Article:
Youth gets bet­ter of ex­pe­ri­ence in a fa­ther-son coach­ing bat­tle

Don Shea’s Scor­pi­ons fall to Wilde­cats, led by his son, 1st-year coach Trevor Shea

Baltimore Sun - - VARSITY - By Glenn Gra­ham glenn.gra­ham@balt­sun.com twit­ter.com/Glen­nGra­hamSun

Long­time Oak­land Mills boys soc­cer coach Don Shea turned 64 on Tues­day. He hasn’t lost many games on his birth­day. And, be­fore Tues­day, he’d never coached one against his son.

Wilde Lake and its first-year coach, Trevor Shea, vis­ited in a keenly an­tic­i­pated fam­ily af­fair. It turns out DonShea taught his son well. The Wilde­cats set the tone with an early goal, pro­tected the ad­van­tage with strong play from goalie Ger­ald Van Tas­sel and some good for­tune, then added an in­sur­ance goal in the clos­ing min­utes to pull out a 2-0 win over the Scor­pi­ons.

Don Shea took the birth­day loss in stride. He re­called a big win over then-No. 1 River Hill when Trevor, then a stand­out player for the Scor­pi­ons, scored the win­ning goal. On both nights, he said, he left proud of his son.

“Some days you get the bear and some days the bear gets you,” Don Shea said. “All his [play­ers] know me from soc­cer camp, and they were walk­ing through the line all say­ing, ‘Happy birth­day, happy birth­day, happy birth­day.’ ”

Don Shea is in his 35th sea­son coach­ing high school boys soc­cer in Mary­land. He’s cap­tured nine state ti­tles and has well over 300 wins. He spent his first 10 years at Elk­ton, win­ning one state crown there be­fore claim­ing eight more in his first 18-year stint at Oak­land Mills. He stepped down in 2003, then re­turned in 2010, largely to be along­side Trevor, who was the Scor­pi­ons’ ju­nior var­sity coach for seven years be­fore tak­ing over at Wilde Lake.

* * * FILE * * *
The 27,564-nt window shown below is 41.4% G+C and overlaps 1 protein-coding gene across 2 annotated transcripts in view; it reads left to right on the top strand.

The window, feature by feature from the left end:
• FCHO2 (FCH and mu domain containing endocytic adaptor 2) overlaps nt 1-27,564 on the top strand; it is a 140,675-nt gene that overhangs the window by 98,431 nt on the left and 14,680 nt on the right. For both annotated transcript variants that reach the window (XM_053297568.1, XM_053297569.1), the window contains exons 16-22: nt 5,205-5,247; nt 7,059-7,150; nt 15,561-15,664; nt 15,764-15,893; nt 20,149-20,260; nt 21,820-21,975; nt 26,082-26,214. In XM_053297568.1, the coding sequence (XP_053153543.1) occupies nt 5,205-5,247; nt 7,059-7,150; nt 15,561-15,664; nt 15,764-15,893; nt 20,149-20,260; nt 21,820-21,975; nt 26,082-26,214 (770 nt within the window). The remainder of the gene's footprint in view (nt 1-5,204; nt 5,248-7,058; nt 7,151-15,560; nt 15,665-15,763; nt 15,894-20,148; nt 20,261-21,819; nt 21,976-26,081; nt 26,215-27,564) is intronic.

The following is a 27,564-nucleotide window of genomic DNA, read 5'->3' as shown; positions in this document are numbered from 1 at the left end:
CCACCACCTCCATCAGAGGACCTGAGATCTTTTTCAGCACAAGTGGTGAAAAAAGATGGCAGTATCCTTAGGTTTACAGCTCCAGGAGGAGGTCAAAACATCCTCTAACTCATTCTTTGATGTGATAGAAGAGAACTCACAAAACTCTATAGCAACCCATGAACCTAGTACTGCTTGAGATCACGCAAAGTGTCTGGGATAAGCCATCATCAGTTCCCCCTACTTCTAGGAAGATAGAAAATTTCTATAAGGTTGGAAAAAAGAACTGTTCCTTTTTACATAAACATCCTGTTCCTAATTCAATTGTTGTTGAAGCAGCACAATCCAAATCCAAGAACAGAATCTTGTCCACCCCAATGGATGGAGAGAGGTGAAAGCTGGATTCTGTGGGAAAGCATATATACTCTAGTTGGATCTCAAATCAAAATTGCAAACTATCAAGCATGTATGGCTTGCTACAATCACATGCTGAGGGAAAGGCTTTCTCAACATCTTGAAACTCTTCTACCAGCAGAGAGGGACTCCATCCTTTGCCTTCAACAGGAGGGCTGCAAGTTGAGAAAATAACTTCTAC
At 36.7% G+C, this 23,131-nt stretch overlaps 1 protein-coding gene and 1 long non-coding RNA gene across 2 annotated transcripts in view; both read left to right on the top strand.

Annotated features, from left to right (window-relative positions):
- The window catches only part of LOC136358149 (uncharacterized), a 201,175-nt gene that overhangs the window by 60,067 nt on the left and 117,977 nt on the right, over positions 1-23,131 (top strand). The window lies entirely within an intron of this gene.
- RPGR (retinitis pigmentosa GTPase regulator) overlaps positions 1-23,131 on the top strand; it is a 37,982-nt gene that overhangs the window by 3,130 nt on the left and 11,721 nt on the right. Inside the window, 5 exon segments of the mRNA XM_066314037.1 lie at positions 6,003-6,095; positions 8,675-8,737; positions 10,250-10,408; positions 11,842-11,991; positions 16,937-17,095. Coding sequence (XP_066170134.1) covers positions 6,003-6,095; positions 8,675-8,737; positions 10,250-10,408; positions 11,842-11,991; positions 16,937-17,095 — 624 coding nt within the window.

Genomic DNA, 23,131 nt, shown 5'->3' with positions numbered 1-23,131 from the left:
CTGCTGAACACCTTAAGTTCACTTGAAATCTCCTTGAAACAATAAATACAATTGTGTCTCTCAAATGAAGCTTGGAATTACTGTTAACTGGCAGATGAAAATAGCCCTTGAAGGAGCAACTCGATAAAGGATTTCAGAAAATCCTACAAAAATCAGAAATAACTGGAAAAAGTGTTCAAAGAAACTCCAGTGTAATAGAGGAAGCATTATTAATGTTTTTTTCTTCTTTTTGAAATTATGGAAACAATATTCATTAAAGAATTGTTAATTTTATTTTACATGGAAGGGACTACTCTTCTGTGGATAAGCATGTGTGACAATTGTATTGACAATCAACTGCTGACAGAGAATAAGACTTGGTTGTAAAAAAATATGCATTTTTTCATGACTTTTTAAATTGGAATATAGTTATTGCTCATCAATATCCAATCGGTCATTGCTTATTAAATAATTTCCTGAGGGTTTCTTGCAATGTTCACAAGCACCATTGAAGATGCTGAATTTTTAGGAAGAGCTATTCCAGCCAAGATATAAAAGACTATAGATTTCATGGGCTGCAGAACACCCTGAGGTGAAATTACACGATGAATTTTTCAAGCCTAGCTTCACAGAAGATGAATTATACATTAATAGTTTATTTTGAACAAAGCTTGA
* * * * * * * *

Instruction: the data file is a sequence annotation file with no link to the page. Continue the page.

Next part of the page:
On Tues­day, plenty of alumni were in at­ten­dance, and as they rolled into the sta­dium, Don Shea quipped, “Is this Alumni Day?” One shot back: “It’s the Su­per Bowl!”

In the game’s sev­enth minute, Den­zel Pinyen headed home a long throw from Kevin Comeaux to give the Wilde­cats (5-3-1) a 1-0 lead. The Scor­pi­ons (3-6) cre­ated chances to tie — most com­ing off long throws from sopho­more Dar­bouze­son Cas­sues — but Van Tas­sel proved sturdy in goal and one shot went off the cross­bar and an­other hit the post. With the Scor­pi­ons push­ing for­ward late in the game, Nick David scored on a counter to se­cure the win with less than two min­utes to play.

“It’s awe­some to just have that ex­peri- Oak­land Mills coach Don Shea, left, cel­e­brated his 64th birth­day Tues­day, the day his Scor­pi­ons faced Wilde Lake, coached by his son, Trevor. ence be­cause not ev­ery­body gets to have that,” said Trevor Shea, a 2001 Oak­land Mills grad­u­ate whowon­three straight state ti­tles as a player with his fa­ther at the helm. “I’m glad that it wasn’t in too much of a pres­sure game, so we were re­laxed. Some­times, it’s bet­ter to be lucky than good. I think tonight we were prob­a­bly more lucky that they were.”

Don Shea gave Trevor and the Wilde­cats their due.

“I thought both teams com­peted very, very well,” he said. “His kids played very well and I think they knew the im­por­tance of the game. We, on the other hand, have a very young team.”

At the end of the big day, Don Shea had plenty to be proud of. In the girls game played ear­lier in the day, his daugh­ter Megan, also a first-year coach at Wilde Lake, came away with a 7-0 win over the Scor­pi­ons. So was it still a happy birth­day? “Yeah. No prob­lem,” said Shea with a smile. Oak­land Mills’ Sam Onumah, left, and Jack Swain of Wilde Lake fight for a first-half header. Den­zel Pinyen and Nick David scored for the Wilde­cats.

LLOYD FOX/BAL­TI­MORE SUN PHO­TOS

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